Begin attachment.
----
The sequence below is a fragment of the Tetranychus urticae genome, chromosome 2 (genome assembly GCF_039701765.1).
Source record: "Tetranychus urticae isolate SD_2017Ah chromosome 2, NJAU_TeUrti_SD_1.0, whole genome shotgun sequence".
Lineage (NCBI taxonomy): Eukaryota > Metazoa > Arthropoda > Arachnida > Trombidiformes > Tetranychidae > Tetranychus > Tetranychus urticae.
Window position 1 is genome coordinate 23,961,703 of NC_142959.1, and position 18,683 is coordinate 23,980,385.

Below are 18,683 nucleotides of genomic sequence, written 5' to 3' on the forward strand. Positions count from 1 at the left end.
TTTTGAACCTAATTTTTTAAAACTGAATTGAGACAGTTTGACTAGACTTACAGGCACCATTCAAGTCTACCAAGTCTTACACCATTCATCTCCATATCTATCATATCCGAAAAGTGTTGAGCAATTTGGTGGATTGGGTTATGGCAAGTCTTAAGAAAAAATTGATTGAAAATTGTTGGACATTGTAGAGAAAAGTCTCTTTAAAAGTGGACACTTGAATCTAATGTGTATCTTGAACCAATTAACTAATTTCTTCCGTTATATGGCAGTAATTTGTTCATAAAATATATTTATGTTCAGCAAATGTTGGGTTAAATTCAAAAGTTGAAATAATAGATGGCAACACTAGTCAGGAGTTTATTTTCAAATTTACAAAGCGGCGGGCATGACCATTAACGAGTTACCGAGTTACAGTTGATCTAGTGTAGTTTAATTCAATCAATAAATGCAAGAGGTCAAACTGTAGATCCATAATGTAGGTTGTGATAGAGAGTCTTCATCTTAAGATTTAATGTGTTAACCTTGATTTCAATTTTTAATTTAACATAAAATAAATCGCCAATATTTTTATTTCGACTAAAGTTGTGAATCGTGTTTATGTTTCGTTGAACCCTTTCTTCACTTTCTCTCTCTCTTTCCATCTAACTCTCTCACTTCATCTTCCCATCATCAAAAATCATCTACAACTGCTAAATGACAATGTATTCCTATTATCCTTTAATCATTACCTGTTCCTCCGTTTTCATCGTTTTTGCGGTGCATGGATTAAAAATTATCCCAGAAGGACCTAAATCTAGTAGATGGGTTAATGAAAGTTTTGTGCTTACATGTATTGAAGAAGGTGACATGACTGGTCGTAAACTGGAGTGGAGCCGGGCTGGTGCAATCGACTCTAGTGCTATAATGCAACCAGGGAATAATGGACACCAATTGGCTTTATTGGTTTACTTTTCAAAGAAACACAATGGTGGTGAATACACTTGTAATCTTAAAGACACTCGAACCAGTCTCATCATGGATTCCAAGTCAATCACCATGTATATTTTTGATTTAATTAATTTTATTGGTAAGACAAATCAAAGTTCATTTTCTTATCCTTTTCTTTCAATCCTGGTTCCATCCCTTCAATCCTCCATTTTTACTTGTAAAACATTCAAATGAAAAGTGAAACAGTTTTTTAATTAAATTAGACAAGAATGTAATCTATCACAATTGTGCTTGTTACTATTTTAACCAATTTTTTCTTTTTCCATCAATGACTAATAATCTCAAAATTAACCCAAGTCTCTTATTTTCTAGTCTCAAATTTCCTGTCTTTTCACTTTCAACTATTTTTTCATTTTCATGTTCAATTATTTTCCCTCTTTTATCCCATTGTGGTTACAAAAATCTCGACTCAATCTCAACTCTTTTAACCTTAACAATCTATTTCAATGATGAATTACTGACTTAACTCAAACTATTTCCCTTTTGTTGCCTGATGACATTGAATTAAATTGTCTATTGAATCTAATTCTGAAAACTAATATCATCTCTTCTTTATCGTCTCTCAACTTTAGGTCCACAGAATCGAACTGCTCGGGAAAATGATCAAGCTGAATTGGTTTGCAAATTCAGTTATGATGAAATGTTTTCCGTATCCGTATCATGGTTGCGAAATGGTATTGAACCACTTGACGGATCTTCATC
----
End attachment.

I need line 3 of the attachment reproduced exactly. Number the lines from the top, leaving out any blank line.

Lineage (NCBI taxonomy): Eukaryota > Metazoa > Arthropoda > Arachnida > Trombidiformes > Tetranychidae > Tetranychus > Tetranychus urticae.